St Peter's School and Church, Walworth

St Peter's School and Church, Walworth

Wednesday, 30 April 2014

L is for the Lane and M is for Manor Place Baths - Walworth A to Z

L is for the Lane
East Street runs from Walworth Road to the Old Kent Road, and a large slice of it is taken up with the market, which has been known since its earliest days as ‘The Lane.’

Charles Booth, conducting his famous survey of London, noted that it was not as busy as it used to be, except on Sundays, when “the place is filled with hawkers, quack doctors and all sorts. You could walk on the heads of the people there is such a crowd.”
In the last ten years a lot of trade has been swallowed up by the large supermarkets and ‘pound shops’ in the high street. Many of the traditional stallholders have either retired or moved out, their places filled by traders from all over the globe. It continues as a thriving market buzzing with new accents and divers languages, with butchers, drapers, candlestick makers, all flogging their wares and the usual tat. You can still pick up your fruits and vegetables …but they just might be a bit more exotic these days. The Lane has evolved into something entirely different to what it once was. So, if you are expecting to enjoy a Roffo’s ice cream, guzzle down a pint of sarsaparilla or hot blackcurrant, play a record at the A1 Stores and have your photo taken holding a little monkey, you might be a tad disappointed.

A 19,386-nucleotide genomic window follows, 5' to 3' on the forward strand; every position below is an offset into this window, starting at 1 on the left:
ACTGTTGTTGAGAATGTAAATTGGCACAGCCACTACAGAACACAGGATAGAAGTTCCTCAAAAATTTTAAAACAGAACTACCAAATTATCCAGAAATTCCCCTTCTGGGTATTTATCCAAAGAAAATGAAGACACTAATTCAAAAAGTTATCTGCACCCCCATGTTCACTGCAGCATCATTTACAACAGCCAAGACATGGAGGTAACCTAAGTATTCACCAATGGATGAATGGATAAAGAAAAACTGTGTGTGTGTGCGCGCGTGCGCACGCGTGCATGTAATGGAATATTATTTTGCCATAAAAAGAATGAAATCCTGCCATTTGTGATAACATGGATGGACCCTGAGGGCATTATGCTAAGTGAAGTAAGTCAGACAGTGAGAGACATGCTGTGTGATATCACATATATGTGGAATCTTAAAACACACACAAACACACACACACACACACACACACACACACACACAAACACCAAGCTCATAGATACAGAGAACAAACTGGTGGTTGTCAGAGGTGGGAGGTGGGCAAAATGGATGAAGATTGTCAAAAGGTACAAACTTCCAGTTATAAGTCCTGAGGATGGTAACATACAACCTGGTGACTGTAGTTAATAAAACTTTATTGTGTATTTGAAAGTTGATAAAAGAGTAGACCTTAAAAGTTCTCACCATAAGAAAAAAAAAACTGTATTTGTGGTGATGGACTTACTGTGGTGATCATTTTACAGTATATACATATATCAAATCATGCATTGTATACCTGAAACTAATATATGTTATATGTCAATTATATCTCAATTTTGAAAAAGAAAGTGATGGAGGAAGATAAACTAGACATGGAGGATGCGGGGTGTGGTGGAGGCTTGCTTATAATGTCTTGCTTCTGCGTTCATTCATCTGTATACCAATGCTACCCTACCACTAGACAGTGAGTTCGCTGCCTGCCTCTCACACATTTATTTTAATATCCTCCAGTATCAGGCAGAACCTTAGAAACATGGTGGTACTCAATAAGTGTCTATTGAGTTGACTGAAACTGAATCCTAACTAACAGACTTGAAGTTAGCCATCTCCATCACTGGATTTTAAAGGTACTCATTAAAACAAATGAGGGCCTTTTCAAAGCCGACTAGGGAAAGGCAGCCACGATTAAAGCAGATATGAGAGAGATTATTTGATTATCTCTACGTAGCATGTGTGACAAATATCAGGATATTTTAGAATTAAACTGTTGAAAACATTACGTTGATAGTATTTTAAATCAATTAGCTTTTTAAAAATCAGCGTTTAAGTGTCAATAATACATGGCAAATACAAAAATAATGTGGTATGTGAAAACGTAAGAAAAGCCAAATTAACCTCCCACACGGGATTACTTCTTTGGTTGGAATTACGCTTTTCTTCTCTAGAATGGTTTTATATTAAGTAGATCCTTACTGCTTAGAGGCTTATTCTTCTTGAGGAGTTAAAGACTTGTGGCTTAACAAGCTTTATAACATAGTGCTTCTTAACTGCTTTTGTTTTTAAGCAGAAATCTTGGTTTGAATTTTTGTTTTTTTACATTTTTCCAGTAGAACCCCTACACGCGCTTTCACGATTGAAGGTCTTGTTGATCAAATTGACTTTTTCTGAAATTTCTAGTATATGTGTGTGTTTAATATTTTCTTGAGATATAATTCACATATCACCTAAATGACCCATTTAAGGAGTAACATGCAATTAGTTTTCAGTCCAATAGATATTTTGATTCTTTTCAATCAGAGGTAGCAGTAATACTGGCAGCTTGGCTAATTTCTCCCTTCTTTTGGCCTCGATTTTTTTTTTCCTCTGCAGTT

Youtube: A walk through East Lane in 2011


M is for Manor Place Baths
Manor Place Baths 1972. Photo by Laurence Wells 

Before indoor water closets became compulsory in post-war buildings, most folks made do with an outside toilet in their back yard and a chamber pot under the bed of a night time for all to share. It was the same with bathrooms – not many people had them. A tin bathtub was set up in the front room, with boiled water brought in from the kitchen to keep the heat, whilst each member of the family took turns to have a scrub down. This all took place on ‘bath night’ usually once a week, whether you needed it or not.

The alternative was to pop down to Manor Place Public Wash-House and Baths and enjoy a soak in the privacy of your own cubicle – you could even call out to a steward to add more hot or cold water. Afterwards (or instead of) boys, girls and adults could have a swim in the first-class or second-class pools or the ‘small swim’. Many Walworth kids learned to swim at the baths, or bellyflop, or divebomb from the balcony when the lifeguard wasn’t looking.

The wash house was also the ideal meeting place for mothers to have a good natter or let off steam as they did the weekly laundry. For just a ‘few bob’ they had access to all the latest mod-cons – washtubs, mangles, rollers, driers and presses. In 1979 the pools were drained one final time, the washroom facilities removed, and the building(s) were refurbished into office space. Today the Kagyu Samye Dzong Buddhist Centre is housed there with the emphasis on cleaning one’s mind rather than body.

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